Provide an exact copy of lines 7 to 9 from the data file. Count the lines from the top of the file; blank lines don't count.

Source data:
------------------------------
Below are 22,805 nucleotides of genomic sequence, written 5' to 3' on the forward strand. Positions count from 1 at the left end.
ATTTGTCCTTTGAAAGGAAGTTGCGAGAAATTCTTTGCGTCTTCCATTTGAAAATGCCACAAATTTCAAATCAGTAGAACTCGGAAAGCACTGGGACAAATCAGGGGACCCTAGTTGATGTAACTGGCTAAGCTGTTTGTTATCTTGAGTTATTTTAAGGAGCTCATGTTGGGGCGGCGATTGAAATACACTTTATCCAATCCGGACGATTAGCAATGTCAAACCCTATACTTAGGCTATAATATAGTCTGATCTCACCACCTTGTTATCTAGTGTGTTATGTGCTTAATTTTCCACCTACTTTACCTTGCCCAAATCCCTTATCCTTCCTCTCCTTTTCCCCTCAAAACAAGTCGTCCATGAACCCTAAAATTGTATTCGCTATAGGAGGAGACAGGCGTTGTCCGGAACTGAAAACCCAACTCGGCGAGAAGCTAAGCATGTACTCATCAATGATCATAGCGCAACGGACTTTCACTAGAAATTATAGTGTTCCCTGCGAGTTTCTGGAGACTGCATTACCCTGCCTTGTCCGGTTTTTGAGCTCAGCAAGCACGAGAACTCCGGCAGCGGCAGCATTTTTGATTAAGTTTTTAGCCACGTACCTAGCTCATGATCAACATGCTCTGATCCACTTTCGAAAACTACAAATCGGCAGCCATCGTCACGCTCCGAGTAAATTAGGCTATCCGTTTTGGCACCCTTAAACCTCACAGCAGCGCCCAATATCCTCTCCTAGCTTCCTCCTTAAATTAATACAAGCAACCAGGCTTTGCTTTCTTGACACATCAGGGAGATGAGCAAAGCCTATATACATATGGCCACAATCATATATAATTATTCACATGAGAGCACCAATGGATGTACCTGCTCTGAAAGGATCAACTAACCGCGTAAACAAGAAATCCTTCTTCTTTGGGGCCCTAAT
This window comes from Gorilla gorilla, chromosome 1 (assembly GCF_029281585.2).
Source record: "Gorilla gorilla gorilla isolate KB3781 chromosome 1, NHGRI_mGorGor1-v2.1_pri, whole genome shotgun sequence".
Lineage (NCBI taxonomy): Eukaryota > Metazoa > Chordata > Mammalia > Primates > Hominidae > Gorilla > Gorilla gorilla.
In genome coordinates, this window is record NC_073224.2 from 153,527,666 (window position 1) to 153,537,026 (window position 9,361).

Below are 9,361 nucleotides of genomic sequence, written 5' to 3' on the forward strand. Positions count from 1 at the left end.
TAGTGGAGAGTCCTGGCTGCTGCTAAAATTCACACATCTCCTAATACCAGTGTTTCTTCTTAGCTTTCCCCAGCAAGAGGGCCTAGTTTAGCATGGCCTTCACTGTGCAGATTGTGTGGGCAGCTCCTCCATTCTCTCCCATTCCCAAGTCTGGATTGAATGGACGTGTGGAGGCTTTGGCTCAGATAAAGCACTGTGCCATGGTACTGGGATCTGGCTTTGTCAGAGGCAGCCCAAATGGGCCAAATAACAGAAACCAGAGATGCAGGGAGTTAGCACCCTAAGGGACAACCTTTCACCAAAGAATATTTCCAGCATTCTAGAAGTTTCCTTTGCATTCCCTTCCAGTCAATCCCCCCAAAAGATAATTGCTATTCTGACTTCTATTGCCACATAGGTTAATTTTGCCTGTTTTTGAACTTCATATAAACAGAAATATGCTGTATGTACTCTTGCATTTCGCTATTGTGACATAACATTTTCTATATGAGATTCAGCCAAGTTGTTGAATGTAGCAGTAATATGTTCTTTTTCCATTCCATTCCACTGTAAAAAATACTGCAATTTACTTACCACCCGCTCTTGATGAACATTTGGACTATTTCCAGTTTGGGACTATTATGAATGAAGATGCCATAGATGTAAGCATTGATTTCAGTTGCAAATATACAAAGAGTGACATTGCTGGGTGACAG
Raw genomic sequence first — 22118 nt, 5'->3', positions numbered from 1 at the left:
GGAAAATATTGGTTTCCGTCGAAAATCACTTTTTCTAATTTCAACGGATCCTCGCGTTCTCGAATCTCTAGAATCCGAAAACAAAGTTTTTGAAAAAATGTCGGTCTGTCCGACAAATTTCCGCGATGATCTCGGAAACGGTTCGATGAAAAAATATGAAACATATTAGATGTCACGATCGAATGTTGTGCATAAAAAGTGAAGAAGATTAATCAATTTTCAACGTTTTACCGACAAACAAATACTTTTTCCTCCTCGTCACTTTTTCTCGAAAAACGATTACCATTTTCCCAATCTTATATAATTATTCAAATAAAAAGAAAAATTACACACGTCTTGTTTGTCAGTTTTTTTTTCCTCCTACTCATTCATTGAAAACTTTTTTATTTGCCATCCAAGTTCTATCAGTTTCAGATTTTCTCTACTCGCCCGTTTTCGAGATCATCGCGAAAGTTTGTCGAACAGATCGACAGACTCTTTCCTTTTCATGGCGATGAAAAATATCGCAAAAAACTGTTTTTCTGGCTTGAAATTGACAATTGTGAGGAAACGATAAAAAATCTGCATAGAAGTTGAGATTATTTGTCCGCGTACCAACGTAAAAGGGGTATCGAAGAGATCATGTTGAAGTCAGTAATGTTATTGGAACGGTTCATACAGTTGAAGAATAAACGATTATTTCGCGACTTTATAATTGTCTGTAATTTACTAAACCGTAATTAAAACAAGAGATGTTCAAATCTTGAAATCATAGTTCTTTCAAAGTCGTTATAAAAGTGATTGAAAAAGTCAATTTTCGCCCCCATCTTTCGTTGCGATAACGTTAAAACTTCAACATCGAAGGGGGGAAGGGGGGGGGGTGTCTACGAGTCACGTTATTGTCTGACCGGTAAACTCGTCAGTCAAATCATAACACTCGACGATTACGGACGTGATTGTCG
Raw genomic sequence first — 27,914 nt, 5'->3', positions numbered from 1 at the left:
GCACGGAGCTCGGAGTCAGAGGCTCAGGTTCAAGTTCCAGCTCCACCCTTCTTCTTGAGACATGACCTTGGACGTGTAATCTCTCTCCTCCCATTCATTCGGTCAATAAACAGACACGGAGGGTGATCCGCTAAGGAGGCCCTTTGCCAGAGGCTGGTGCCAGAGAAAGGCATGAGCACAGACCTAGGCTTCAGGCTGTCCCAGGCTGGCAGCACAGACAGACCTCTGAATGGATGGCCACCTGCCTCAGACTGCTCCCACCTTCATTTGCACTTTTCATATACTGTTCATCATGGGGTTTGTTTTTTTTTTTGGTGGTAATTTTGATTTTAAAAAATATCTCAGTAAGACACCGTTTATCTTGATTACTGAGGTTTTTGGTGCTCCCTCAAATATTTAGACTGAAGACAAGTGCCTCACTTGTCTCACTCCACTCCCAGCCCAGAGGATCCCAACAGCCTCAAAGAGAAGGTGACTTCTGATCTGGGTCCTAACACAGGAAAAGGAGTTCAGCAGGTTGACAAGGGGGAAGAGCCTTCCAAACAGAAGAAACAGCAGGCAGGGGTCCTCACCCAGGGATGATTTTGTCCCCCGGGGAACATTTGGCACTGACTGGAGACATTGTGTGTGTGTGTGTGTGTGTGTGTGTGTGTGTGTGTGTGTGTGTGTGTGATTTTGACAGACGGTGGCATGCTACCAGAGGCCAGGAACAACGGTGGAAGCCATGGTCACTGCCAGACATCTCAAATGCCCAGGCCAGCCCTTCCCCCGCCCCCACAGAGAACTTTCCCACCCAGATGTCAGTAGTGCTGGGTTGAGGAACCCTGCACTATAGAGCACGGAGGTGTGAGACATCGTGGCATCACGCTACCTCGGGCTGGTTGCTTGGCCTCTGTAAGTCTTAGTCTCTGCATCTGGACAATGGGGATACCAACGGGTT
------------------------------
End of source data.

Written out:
Below are 9,361 nucleotides of genomic sequence, written 5' to 3' on the forward strand. Positions count from 1 at the left end.
TAGTGGAGAGTCCTGGCTGCTGCTAAAATTCACACATCTCCTAATACCAGTGTTTCTTCTTAGCTTTCCCCAGCAAGAGGGCCTAGTTTAGCATGGCCTTCACTGTGCAGATTGTGTGGGCAGCTCCTCCATTCTCTCCCATTCCCAAGTCTGGATTGAATGGACGTGTGGAGGCTTTGGCTCAGATAAAGCACTGTGCCATGGTACTGGGATCTGGCTTTGTCAGAGGCAGCCCAAATGGGCCAAATAACAGAAACCAGAGATGCAGGGAGTTAGCACCCTAAGGGACAACCTTTCACCAAAGAATATTTCCAGCATTCTAGAAGTTTCCTTTGCATTCCCTTCCAGTCAATCCCCCCAAAAGATAATTGCTATTCTGACTTCTATTGCCACATAGGTTAATTTTGCCTGTTTTTGAACTTCATATAAACAGAAATATGCTGTATGTACTCTTGCATTTCGCTATTGTGACATAACATTTTCTATATGAGATTCAGCCAAGTTGTTGAATGTAGCAGTAATATGTTCTTTTTCCATTCCATTCCACTGTAAAAAATACTGCAATTTACTTACCACCCGCTCTTGATGAACATTTGGACTATTTCCAGTTTGGGACTATTATGAATGAAGATGCCATAGATGTAAGCATTGATTTCAGTTGCAAATATACAAAGAGTGACATTGCTGGGTGACAG
Raw genomic sequence first — 22118 nt, 5'->3', positions numbered from 1 at the left: